RT: Designing for abuse is a great idea and not something that 512 and 1201 did. For example, privacy concerns with notices and counternotices. I’m sure there are abusive counternotices but what I’ve seen is about Google and Google does have side deals that allow rightsholders to override counternotices. We should have people who don’t focus on © but do focus on abuse talk to us about system design. One thing that would help: a clear statement from the CO that screening DMCA notices for quality does not disentitle a platform from the safe harbor w/r/t other instances of putative infringement.

Starzak: Laboratory of experiments is useful on the abuse and innovation sides.

Yukie: misuse and fair use: Pex has tried to address these w/processes. Fingerprinting and matching itself should be available to everyone. All rightsholders should be able to register and license content. But to properly implement that there need to be anti-misuse provisions. So we try to prevent rightsholders to prevent claiming content they don’t own, and have downstream dispute mechanisms.

RT: Germany’s proposed implementation of new © rules w/quantitative thresholds for filtering, mandatory ADR—nobody is talking about it, but some of the companies here might have to implement it. One Q: are they going to do it worldwide? That could obviate some parts of this proceeding and make other questions salient.

Chamblee: Europe does exclude enterprise service platforms and online source code sharing platforms, so this proceeding is broader.

Q: what role do you see tech measures playing in the future and how will that play out in costs/benefits for those involved in their use?

Starzak: what you’ve heard from everyone is that there are already a lot of tech measures already in play. They will continue to be developed. Q even on the European side is what does that look like and what effect does that have in the long term? That depends on implementation!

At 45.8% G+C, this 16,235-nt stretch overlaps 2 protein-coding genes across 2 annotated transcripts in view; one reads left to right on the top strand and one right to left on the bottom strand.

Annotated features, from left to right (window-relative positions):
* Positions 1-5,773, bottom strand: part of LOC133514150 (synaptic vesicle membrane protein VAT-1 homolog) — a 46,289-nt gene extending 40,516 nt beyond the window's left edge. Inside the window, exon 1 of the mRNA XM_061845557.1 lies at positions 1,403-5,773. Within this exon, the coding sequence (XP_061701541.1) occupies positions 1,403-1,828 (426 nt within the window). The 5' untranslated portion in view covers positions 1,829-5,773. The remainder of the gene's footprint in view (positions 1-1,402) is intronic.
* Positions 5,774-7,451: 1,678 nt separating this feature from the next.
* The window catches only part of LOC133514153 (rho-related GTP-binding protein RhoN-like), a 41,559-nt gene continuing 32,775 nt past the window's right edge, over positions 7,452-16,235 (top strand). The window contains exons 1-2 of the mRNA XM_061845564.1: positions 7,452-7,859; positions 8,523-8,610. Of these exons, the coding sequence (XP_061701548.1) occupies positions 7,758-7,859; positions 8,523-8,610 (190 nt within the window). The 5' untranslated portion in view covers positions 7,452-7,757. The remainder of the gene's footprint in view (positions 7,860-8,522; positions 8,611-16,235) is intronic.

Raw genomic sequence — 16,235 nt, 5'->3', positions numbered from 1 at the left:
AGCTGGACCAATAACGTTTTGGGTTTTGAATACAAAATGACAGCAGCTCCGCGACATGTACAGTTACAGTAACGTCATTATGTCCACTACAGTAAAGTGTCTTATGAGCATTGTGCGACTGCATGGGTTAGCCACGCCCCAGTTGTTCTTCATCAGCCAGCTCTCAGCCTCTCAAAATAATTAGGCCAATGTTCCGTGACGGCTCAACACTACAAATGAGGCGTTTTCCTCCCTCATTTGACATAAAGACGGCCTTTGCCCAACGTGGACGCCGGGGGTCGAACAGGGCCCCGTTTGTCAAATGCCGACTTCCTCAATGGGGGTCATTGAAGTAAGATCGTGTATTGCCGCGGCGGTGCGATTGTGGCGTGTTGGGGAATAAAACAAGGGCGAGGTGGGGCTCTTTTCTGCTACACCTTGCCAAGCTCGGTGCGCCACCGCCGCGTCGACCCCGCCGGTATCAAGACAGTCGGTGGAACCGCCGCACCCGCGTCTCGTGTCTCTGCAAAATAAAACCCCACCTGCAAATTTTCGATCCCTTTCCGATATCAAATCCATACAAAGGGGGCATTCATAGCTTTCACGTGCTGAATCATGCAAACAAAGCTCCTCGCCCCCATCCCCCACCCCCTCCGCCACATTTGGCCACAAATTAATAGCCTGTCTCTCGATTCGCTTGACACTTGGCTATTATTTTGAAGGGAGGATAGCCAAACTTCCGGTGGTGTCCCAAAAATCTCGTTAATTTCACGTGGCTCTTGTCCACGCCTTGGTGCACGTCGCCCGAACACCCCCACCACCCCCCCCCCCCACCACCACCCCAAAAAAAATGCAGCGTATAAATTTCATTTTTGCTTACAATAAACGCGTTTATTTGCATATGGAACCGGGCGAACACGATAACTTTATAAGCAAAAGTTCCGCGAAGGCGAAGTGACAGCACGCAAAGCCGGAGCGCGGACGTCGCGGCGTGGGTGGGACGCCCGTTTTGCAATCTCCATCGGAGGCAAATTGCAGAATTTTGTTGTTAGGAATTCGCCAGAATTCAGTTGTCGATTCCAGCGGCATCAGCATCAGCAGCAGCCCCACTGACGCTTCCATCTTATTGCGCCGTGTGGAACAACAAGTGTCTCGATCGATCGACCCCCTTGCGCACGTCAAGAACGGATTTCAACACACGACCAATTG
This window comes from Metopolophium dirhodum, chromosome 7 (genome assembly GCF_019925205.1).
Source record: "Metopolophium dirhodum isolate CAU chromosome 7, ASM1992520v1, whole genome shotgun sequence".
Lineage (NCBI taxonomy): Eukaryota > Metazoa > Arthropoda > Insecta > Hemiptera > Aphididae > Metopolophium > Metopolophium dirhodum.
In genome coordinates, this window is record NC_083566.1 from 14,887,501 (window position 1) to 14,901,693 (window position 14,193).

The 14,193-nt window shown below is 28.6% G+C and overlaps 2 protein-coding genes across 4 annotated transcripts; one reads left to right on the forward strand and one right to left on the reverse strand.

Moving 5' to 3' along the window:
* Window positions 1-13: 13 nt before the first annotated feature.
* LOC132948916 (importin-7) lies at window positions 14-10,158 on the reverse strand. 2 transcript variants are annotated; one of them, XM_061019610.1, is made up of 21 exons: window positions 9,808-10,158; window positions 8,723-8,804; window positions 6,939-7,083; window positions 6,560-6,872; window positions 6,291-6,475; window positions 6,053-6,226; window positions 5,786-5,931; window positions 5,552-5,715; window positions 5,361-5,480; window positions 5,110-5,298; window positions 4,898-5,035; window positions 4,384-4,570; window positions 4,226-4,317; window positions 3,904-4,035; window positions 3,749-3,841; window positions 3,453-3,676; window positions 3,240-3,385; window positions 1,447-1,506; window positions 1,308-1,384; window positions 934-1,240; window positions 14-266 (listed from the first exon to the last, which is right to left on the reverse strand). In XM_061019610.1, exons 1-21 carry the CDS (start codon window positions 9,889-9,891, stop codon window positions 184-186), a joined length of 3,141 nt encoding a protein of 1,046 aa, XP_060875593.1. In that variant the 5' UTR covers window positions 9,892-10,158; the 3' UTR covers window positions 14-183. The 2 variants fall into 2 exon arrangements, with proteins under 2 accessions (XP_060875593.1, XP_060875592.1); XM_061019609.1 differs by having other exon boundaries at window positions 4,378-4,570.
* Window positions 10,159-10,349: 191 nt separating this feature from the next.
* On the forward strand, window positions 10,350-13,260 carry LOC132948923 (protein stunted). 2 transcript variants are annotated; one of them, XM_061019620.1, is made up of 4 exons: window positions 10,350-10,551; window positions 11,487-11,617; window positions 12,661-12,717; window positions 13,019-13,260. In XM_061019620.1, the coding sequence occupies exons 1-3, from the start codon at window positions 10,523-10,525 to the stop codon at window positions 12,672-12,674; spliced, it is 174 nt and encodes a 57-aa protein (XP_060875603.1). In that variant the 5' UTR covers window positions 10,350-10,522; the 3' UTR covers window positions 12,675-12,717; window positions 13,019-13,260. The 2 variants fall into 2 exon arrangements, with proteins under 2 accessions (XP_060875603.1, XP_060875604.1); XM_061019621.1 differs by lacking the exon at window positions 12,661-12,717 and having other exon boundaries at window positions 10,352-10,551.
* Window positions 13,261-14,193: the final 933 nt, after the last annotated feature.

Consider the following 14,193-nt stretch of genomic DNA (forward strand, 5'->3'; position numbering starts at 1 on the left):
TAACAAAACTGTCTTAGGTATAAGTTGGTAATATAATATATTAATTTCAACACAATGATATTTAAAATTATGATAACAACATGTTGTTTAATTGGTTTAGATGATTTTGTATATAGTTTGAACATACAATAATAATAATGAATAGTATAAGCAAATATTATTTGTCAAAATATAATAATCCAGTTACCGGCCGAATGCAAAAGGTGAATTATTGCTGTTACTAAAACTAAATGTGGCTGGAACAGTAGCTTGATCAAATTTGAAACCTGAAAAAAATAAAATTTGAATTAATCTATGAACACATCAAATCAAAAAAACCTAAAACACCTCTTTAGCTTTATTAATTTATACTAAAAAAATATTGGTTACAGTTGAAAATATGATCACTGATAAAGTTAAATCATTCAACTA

RT: Jennifer Urban et al—DMCA Plus and DMCA Classic—empirical work shows that business forces do drive innovation over and above and perhaps regardless of the legal framework. As Europe’s struggles with implementing its changes continue, it may be that it is very hard for law to affect what the tech does/can do. This is a space to monitor but perhaps law doesn’t have all that much to say.

Scheckler: costs will go down b/c that’s what time does to the cost of tech. [That’s not really true of costs of overblocking—it’s a limited definition of costs.]

Arcamona: Effectiveness is the key question, and that comes from customization and voluntary cooperation among industry members. Systems for incentivizing creativity and promoting it on our platform: we have an independent artist program allowing licensing on our platform, and we cover the costs for that—collaboration can protect © and expression.

Rogers: Not just seeing what tech evolves but what evolves to be effective is very important. Using algorithms to help humans do better work is likely to be more productive in long run than automated tools, which both over- and under-identify.

Coogan: we see a lot of third party submitters with an automated system that searches platform for keywords like company name, w/o considering context of use. W/o humans able to evaluate what comes out of the results, we see a lot of invalid takedowns, which goes to effectiveness. Existing tools are based on music or video and do not take into account things like code. [Preach!]

Chamblee: In certain platforms, fair use might be particular concerns—have to be tailored to the platform.

RT: Echo Rose Coogan’s statements on the last question: existing tools are optimized for video and music; super important point that hasn’t gotten much airtime, which is why we are so concerned about touting Scribd as a model. Compare Amazon experience where they told the CO at the 512 roundtables that over half of the takedowns they get for their Kindle Direct self publishing arm—also text—are invalid.